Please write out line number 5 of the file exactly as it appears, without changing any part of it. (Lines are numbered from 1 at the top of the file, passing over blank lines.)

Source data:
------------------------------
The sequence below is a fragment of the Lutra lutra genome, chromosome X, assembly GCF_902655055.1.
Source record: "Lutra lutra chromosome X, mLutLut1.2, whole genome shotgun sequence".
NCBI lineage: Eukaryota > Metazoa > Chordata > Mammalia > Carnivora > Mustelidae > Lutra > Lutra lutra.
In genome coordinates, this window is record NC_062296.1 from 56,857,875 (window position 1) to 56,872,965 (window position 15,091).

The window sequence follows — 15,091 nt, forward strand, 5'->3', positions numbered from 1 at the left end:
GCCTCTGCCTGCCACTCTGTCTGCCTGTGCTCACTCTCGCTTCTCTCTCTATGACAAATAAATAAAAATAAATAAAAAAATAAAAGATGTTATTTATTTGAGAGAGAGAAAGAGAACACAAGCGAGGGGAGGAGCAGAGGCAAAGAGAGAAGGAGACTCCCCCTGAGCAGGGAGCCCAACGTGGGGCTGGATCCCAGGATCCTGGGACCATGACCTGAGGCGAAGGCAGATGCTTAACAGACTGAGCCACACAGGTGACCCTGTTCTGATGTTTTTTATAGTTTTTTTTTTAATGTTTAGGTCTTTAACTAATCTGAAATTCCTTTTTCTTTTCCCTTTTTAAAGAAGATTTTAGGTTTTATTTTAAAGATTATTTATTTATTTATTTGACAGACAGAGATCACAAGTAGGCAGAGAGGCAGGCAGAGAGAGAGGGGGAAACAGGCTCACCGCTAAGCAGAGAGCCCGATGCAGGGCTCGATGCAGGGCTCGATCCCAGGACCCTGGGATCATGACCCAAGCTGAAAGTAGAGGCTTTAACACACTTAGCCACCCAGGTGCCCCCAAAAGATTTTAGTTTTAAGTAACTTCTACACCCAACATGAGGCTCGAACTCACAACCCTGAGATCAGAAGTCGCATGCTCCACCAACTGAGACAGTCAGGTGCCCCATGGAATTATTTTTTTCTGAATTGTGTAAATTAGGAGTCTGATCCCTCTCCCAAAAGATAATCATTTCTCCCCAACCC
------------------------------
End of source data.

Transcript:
The window sequence follows — 15,091 nt, forward strand, 5'->3', positions numbered from 1 at the left end: